You'all never seen Rosencrantz and Guildenstien are dead?

     
    May 20, OCD Geek and CorporalClegg like this.
  17. CorporalClegg

    CorporalClegg Admiral Admiral

    Joined:
    Aug 23, 2001
    Location:
    Land of Enchantment
    You're spot on about the more sinister backdrop of what it means to be a slayer and her freedom of choice. It's hard to elaborate without spoilers though because this is such a big part of the upcoming story.

    I will say this though. There are two basic elements to Buffy (both the character and the series overall): what it means to grow up and how to define an independent woman. The coming of age thing is the main focus of the high school years and the feminist-positive elements become the main focus of the later seasons -- even though there's plenty of 'girl power' to be had in the first three seasons and she never stops growing up.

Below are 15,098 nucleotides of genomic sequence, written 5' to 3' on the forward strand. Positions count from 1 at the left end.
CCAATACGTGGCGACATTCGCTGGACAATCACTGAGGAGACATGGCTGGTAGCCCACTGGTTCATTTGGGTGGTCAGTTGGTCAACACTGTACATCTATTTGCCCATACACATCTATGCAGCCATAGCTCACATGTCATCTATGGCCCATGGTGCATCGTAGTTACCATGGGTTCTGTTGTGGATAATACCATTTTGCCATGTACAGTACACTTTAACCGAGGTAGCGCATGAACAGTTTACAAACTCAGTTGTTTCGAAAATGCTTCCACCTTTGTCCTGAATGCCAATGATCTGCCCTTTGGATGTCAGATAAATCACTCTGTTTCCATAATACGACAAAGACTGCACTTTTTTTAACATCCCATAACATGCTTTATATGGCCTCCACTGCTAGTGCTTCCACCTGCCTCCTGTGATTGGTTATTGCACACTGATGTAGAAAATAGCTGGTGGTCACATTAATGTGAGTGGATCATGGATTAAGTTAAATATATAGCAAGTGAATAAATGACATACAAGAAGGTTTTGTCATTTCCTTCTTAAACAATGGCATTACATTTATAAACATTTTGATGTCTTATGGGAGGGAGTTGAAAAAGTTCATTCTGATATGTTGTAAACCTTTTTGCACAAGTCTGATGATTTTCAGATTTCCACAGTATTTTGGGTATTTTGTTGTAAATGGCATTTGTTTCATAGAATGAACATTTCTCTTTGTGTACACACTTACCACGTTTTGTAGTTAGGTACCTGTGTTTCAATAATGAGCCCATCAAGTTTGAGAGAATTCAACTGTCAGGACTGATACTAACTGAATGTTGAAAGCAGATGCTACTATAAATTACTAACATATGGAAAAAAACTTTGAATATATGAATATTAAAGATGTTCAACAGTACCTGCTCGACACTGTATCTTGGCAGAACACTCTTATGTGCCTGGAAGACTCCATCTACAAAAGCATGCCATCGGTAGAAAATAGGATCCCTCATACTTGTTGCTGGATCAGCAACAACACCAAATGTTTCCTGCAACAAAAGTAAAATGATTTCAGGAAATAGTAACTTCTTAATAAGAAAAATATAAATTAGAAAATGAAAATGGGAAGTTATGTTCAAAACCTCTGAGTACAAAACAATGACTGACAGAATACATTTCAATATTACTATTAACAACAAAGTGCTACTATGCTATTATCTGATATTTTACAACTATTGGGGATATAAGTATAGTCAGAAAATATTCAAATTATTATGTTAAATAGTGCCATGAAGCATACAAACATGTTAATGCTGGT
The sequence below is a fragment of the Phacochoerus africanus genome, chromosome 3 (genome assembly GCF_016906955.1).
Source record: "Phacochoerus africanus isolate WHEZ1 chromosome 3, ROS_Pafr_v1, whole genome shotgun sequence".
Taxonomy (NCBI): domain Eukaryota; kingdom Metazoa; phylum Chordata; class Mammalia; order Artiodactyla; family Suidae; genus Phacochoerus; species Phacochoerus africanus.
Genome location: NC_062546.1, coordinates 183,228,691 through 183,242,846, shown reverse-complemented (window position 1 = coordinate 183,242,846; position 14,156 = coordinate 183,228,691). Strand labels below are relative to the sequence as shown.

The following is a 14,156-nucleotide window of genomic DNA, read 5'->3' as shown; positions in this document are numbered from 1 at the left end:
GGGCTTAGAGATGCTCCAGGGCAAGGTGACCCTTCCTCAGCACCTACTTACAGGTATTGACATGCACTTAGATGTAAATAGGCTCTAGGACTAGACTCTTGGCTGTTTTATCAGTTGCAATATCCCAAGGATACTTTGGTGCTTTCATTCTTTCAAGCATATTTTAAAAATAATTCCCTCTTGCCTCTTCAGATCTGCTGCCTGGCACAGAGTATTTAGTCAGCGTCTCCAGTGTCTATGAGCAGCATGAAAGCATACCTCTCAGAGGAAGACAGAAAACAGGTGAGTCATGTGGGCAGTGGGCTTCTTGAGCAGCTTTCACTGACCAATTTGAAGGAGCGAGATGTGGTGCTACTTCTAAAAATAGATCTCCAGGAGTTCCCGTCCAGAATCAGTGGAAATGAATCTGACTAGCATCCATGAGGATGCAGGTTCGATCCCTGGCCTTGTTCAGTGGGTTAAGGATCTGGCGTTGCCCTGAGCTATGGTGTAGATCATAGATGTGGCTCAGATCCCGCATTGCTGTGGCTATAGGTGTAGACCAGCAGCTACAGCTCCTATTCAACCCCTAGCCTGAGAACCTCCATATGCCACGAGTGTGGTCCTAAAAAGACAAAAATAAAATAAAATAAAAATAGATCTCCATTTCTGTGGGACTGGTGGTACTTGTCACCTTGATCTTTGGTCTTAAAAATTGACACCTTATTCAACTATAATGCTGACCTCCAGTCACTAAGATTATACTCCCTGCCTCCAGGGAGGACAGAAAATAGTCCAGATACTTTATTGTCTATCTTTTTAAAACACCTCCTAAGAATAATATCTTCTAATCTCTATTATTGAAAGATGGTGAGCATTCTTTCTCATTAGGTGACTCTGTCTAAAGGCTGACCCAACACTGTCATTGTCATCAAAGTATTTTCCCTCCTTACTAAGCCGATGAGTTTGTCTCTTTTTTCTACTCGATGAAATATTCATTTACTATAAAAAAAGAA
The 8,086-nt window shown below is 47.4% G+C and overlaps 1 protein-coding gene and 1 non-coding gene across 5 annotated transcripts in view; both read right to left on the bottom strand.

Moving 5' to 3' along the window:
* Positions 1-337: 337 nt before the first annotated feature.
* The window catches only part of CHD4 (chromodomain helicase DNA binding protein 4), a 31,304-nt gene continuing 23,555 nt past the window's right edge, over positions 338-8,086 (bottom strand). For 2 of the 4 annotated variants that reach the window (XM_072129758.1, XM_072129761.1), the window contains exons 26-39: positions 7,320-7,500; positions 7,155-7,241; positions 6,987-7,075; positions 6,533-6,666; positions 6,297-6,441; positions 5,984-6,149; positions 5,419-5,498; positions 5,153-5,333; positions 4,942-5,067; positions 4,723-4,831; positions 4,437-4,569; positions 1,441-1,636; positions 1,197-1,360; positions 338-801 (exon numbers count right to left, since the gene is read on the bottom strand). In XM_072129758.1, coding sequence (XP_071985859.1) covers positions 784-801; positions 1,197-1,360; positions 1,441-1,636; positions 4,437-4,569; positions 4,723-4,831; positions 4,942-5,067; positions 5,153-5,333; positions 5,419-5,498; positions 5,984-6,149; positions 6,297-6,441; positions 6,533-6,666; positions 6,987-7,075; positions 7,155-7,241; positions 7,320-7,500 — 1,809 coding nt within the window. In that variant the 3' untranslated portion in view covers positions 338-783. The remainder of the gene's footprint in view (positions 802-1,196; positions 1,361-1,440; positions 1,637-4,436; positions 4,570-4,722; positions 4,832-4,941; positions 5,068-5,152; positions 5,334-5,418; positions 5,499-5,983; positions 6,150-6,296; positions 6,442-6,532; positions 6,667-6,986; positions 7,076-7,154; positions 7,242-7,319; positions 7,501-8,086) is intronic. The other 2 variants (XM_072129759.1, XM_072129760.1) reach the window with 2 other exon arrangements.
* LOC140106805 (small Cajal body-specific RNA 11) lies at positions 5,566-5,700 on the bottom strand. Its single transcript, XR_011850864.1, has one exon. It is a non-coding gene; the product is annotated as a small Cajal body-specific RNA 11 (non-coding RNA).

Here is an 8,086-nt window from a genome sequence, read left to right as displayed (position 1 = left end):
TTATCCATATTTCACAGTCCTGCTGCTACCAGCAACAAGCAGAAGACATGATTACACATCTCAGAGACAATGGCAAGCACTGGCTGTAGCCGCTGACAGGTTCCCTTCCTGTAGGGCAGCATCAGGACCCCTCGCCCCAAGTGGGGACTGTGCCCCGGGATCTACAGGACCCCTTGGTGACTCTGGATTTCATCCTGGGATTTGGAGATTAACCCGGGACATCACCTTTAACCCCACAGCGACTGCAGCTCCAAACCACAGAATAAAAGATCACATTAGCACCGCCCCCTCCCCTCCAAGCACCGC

To this end, season 3 is where the two come together specifically in the form of choice. Part of becoming an adult is choosing what kind of adult. Specifically, with you be rebellious and independent and think for yourself? Or will you be obedient and only do what you're told?

    Then there's the other aspect of this, which is those who have influence over you and those choices you make. In this case, I'm talking about Giles, obviously. And, like you were saying, both Quentin and Post tell him he's become too attached. He's raising her out of love and support instead of duty and derision. He embraces her idiosyncrasies and uniqueness and never her scolds her or tells her out to act. You can see this all the way back in their first meeting in the pilot. She makes the joke about the free Time Life phone. And Giles plays along. Quentin or Post would probably have scoffed and scolded her because there is no place for levity in the slayer business. Giles lets Buffy be Buffy. He never forces her to be The Slayer. He treats her like she's her own person. An individual. An independent woman - certainly not the disposable instrument* the Council expects her to be. This will factor heavily in choices she's going to have to make.